The Australian music industry in 1988 was very different to what we know now. CDs were relatively new, cassettes were all the rage, records were still mostly vinyl, FM radio was dominated by 'blokey' blokes and Countdown had just left TV.
Richard Kingsmill and 2SER
To capture the moment was Richard Kingsmill – then working for Sydney community radio station 2SER FM. Kingsmill would go on to become an extremely important part of the industry he so carefully documented here – on and behind the microphone at triple j.
There he did hundreds, if not thousands of interviews, pioneered the series The J-Files, wrote a couple of books and generally continued to champion all that is good about music. Now the Group Music Director of the music teams at triple j, Double J, Unearthed, ABC Radio and ABC Country, Kingsmill is an important cog in the big wheel as it turns.
Kingsmill’s 1988 documentary, Money, Not Harmony, is a four-part series focused on different aspects of the music industry. The mainstream commercial players of the time were given particular airtime (and analysis) – the type of commentary that only independent media like community radio could provide.
The sound of the series is quite sedate by today’s standards, with editorials by Kingsmill delivered with a formality that music radio doesn’t hear today. There’s also a clear lack of diversity, with the documentary completely dominated by male voices. This is not a criticism of Kingsmill or the piece necessarily, but a sign of where power was thought to lay in the industry at the time.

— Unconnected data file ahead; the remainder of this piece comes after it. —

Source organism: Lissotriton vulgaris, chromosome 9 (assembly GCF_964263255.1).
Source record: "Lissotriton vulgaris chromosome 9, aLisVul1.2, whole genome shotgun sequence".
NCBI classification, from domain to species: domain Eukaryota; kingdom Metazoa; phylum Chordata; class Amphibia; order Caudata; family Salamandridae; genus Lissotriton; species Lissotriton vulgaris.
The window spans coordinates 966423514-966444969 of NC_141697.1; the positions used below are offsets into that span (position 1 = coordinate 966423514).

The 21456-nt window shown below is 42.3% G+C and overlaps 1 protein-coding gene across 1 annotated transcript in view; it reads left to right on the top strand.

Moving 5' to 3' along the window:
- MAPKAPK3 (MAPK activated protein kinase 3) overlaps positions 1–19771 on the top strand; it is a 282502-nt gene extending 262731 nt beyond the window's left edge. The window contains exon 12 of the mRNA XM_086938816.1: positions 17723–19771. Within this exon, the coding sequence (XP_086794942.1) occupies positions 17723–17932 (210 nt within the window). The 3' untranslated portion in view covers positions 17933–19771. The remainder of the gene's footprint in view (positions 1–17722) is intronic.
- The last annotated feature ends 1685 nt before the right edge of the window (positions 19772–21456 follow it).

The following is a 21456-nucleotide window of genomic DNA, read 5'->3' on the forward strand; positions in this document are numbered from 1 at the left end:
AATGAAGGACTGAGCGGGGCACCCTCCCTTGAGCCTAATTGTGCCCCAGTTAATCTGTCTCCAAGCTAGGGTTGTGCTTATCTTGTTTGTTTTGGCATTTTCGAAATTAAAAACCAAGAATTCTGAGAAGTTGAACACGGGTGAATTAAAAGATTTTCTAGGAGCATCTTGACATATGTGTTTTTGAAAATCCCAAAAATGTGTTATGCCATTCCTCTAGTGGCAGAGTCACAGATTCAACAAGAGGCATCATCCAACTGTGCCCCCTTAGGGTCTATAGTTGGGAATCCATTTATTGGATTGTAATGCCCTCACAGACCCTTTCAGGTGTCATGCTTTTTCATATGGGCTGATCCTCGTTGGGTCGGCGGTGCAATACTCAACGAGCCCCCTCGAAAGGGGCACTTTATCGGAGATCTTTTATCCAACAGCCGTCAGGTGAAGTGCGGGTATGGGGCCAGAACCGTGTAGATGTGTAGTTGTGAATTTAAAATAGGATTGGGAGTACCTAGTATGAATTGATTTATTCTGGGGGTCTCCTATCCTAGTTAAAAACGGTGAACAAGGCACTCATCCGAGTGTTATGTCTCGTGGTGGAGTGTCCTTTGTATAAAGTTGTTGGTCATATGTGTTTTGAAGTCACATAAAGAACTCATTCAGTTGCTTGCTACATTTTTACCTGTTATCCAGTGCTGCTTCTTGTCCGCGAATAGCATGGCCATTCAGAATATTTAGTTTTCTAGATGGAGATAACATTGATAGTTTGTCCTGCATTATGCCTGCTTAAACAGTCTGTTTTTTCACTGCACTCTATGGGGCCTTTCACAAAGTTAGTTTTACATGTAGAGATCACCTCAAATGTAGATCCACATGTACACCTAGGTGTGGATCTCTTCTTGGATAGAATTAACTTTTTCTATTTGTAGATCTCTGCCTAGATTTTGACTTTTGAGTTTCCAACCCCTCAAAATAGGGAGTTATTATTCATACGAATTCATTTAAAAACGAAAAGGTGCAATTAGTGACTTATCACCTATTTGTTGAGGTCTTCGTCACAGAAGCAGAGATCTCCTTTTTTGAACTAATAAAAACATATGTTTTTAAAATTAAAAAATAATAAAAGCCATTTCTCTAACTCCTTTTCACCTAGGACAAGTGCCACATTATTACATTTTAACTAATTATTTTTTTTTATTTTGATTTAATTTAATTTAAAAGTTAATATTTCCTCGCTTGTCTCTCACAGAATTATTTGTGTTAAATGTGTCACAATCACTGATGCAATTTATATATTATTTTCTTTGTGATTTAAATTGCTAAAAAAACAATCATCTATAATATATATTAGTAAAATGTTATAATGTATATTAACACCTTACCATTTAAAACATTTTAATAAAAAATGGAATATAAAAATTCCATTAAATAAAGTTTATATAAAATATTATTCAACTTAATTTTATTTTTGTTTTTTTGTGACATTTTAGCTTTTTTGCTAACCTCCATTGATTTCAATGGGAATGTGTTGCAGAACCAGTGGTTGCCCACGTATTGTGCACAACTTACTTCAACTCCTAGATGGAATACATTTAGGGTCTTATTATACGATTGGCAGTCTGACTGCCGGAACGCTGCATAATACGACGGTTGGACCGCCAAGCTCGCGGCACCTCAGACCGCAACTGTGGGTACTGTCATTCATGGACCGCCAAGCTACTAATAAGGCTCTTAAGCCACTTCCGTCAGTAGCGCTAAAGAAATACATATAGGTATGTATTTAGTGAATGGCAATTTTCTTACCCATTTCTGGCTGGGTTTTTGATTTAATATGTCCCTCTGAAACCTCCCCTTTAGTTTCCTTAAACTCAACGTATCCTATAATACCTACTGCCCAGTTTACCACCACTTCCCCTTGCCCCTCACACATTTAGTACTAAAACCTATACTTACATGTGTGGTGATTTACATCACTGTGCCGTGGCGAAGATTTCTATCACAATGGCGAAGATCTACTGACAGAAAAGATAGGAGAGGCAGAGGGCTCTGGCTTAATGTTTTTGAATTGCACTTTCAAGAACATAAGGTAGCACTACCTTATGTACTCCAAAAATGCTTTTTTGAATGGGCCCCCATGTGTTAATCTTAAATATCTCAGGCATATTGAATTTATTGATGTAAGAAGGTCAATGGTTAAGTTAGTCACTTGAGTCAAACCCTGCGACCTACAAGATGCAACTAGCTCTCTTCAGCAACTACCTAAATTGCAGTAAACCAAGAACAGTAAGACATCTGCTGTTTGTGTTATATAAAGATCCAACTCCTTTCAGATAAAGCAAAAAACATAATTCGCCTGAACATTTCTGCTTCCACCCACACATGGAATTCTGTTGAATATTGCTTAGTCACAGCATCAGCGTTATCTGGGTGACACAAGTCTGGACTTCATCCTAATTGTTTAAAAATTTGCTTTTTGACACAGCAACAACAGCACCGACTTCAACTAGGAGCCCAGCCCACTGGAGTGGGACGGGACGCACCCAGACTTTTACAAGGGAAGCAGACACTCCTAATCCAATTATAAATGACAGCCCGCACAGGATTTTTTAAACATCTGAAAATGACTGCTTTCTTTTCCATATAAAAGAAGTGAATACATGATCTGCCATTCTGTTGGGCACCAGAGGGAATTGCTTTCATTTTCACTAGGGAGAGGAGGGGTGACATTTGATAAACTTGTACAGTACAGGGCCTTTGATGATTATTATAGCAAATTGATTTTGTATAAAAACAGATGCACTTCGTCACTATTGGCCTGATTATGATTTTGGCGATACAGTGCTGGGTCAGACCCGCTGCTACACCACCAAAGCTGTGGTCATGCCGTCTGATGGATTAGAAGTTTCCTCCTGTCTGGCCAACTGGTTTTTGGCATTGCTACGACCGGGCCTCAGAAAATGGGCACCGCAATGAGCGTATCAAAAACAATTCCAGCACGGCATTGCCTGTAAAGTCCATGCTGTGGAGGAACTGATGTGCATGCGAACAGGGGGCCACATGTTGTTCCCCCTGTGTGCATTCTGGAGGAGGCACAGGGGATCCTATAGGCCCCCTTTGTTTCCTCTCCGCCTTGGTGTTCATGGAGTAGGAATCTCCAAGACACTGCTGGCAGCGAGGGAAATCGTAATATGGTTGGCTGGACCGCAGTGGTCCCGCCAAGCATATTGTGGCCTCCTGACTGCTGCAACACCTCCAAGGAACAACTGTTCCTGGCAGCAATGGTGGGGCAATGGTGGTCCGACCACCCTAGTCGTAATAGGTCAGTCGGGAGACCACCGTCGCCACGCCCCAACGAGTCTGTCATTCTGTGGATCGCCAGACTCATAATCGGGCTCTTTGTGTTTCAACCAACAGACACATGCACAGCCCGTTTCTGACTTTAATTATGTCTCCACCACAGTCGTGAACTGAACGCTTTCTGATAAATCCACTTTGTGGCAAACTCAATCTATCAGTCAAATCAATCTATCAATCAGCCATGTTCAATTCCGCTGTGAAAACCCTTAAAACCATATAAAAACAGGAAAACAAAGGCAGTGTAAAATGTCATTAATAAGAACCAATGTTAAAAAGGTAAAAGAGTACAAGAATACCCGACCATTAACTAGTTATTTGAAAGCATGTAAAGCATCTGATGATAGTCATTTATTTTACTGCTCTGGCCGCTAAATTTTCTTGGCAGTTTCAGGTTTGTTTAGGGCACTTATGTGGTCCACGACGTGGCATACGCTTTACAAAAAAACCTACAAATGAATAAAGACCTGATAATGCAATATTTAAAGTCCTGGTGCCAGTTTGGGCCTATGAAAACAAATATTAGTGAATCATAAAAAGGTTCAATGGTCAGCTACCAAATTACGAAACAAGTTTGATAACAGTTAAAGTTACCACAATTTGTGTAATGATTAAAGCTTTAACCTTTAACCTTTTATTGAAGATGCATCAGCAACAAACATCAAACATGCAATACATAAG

The NFSA holds a copy of the series as part of its community radio archive, and we're publishing excerpts from it as part of the 40th birthday celebrations for 2SER. This is a station that has also contributed pioneering programming to the LGBTQI community, various musical genre specialities (from country to dance) and independent news and current affairs.
Money, Not Harmony – Excerpts
The first episode of Money, Not Harmony looks at the music press and its influence. In particular, Kingsmill explores the relationship between major record companies, advertising and favourable (or not) reviews.
It’s all very different to how the music industry and the press interact today – not least because there are so few print outlets left to cover this type of news. To create the picture there are lively interviews with journalists from the Sydney Morning Herald and RAM magazine, as well as EMI and CBS records. As this short excerpt reveals, there’s more than a little tension in the relationship between the music press and the record companies: